Sexist PracticalDad:  Different Safety Rules for Different Genders?

I was taken aback the other day when Eldest complained that I was a sexist.  HUH?  You’re complaining to a guy who’s bent gender issues in all manner of shapes and angles.  Her comment was prompted by a safety situation that occurred the previous evening in which she believed that she’d been wronged.

We live in a small suburban community in an agricultural area and there’s no crime the likes of which you read about in the larger communities.  I was preoccupied when she said that she’d be taking a jog and didn’t notice that it was already dark in the early evening.  She’s an athletic, strong teen who likes to jog on non-sport practice days to keep in shape.  Within ten minutes, Middle asked if he could also take a jog and I permitted it, again not noticing that it was dark outside – bad on me.  Middle is a few years younger but already taller than his elder sibling and immeasurably stronger due to consistent exercise through the years; this is a kid who announced in the kitchen at the age of six that he wanted a six-pack and had one by the age of eleven. 

He returned a few minutes after his sister and caught us in the midst of discussion because I’d since realized that it was actually dark outside.  My stance was that while I appreciated that she wanted to stay in shape, I no longer would permit her to run after dark unless she ran with another person; otherwise, she’d only be running alone when there was still daylight.  We disagreed but she respected my reasoning that running alone after dark was simply inviting problems.  While she was still in the room, Middle asked whether the same rule applied to him and after looking at the kid, I stated that yes, he could continue to run alone after dark, but only in the early evening.  My thinking was that he was strong enough and fast enough to avoid any problems.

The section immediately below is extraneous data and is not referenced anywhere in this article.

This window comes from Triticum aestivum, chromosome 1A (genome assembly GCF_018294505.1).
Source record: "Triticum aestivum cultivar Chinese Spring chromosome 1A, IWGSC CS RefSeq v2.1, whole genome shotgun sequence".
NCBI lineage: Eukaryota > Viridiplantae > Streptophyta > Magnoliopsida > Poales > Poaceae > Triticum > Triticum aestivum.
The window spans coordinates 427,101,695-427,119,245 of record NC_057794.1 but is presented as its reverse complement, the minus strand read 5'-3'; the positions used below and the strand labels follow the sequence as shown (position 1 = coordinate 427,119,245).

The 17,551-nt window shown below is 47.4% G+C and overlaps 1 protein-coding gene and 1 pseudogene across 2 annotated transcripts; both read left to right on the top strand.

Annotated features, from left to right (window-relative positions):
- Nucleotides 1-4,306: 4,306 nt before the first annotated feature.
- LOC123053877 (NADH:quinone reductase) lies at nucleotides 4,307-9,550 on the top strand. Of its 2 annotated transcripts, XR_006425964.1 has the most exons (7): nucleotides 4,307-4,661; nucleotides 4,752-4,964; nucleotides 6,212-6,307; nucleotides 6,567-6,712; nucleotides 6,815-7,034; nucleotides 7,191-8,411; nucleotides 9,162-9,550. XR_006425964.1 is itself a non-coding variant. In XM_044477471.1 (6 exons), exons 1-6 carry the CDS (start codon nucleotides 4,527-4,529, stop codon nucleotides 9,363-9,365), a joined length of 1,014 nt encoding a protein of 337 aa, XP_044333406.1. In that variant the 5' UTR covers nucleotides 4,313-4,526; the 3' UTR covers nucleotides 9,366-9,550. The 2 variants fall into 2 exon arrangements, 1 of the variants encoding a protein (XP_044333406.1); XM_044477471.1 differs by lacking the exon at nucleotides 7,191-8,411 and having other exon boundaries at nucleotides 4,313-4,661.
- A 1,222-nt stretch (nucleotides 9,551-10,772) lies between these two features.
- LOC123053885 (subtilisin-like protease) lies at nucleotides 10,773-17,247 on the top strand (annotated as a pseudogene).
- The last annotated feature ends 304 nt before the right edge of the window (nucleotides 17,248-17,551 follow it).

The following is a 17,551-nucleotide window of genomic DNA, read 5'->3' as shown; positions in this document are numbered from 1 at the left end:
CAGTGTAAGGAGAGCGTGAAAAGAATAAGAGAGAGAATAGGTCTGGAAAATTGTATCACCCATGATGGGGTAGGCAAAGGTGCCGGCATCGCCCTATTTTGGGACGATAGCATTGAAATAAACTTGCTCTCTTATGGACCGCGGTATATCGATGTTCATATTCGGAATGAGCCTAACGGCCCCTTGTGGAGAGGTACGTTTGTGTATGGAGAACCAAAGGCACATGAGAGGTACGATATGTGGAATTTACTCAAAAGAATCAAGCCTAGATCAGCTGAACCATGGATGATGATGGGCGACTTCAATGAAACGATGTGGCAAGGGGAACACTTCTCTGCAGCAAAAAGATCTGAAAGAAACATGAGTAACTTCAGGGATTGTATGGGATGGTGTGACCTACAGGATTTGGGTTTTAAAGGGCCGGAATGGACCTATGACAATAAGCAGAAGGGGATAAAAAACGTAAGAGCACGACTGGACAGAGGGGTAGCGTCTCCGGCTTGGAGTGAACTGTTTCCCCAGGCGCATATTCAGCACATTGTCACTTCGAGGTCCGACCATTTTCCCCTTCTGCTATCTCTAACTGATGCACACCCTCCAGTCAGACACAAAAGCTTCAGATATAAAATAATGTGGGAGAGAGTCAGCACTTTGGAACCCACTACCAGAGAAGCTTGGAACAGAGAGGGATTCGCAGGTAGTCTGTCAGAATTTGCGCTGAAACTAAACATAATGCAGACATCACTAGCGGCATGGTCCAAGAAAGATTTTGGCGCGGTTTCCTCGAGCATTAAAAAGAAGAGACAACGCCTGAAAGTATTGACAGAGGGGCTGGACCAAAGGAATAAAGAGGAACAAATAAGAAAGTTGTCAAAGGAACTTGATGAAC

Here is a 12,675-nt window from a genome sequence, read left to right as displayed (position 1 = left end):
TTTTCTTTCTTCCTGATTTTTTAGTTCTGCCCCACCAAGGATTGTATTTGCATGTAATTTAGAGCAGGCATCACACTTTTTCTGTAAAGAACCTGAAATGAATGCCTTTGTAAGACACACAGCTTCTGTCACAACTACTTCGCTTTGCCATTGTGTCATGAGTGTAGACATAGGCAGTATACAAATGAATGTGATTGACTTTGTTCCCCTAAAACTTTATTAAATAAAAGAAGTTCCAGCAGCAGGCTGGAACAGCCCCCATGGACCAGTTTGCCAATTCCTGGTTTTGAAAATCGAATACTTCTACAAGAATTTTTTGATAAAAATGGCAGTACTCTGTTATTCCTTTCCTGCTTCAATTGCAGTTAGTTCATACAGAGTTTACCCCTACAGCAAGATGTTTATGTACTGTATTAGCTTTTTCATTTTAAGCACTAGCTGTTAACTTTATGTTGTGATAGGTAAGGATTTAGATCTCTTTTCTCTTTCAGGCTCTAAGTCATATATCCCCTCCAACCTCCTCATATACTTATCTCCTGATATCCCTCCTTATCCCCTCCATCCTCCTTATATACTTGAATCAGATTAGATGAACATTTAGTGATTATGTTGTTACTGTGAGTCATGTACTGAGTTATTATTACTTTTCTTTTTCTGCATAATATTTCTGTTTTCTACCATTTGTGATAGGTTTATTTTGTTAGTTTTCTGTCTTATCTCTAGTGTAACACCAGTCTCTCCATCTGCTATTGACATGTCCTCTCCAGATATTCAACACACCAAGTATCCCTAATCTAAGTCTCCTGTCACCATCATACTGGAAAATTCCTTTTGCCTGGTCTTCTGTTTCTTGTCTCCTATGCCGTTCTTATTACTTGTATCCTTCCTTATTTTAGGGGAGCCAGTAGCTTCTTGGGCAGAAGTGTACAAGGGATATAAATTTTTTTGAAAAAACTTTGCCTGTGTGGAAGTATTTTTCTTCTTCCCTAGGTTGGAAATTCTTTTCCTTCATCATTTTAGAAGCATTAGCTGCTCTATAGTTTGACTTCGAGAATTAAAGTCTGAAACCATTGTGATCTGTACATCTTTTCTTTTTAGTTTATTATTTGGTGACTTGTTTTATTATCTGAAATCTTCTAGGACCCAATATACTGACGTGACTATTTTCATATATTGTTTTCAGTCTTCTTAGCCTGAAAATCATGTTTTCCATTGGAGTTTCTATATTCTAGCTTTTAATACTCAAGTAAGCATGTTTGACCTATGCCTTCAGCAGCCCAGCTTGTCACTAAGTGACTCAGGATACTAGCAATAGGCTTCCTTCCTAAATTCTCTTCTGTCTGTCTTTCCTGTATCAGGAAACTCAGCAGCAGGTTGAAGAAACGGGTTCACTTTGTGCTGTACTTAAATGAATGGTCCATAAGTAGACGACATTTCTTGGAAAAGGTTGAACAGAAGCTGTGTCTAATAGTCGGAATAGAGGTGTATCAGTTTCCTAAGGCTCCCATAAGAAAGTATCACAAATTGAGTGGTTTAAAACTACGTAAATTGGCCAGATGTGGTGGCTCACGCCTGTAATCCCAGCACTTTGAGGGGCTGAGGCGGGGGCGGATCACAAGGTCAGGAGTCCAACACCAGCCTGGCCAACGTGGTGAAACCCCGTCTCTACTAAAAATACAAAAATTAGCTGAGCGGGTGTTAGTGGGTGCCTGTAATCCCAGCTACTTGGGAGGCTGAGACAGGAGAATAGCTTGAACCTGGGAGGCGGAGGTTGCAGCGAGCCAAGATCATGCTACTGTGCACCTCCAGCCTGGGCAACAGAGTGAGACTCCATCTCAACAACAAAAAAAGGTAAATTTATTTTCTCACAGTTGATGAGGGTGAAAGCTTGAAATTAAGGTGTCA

It was at lunch the next day that the previous evening’s conversation came up and Eldest asked why the rule applied only to her instead of him.  Again, she’s female and the reality is that it’s likelier that lone females are prey to attackers than lone males.  Predatory males are cueing on lone females instead of lone males and such predators are typically armed in some manner.  Additionally, her younger brother was still younger and stronger than she was.  It was  here that she called me a sexist and truly pulled me up short. 

I stewed on the comment through the remainder of lunch and afterwards pulled both elder kids aside.  Here’s the deal then.  You might consider this rule sexist, but you’ll still only run at night with a buddy.  However, bad things can also happen to a lone male so that your brother will be bound by the same rule; he’s not a full-grown adult and the prospect for problems exists as well.  If you want to run at night, then you’ll have to run together.  I believe that I’m correct in not permitting Eldest to run alone after dark.  But I was wrong to think that Middle’s gender would be fool-proof protection against attack or mugging.  Congratulations, you’re right.  And you’re also wrong.

Kids often live in a world that’s devoid of external dangers, at least that’s for kids living in low-crime or rural areas.  Safety consciousness is a learned skill and it will take much continued talk and effort to get the kids to think about the threats of the outside.  Threats that are larger than a father that you find quaintly overprotective.

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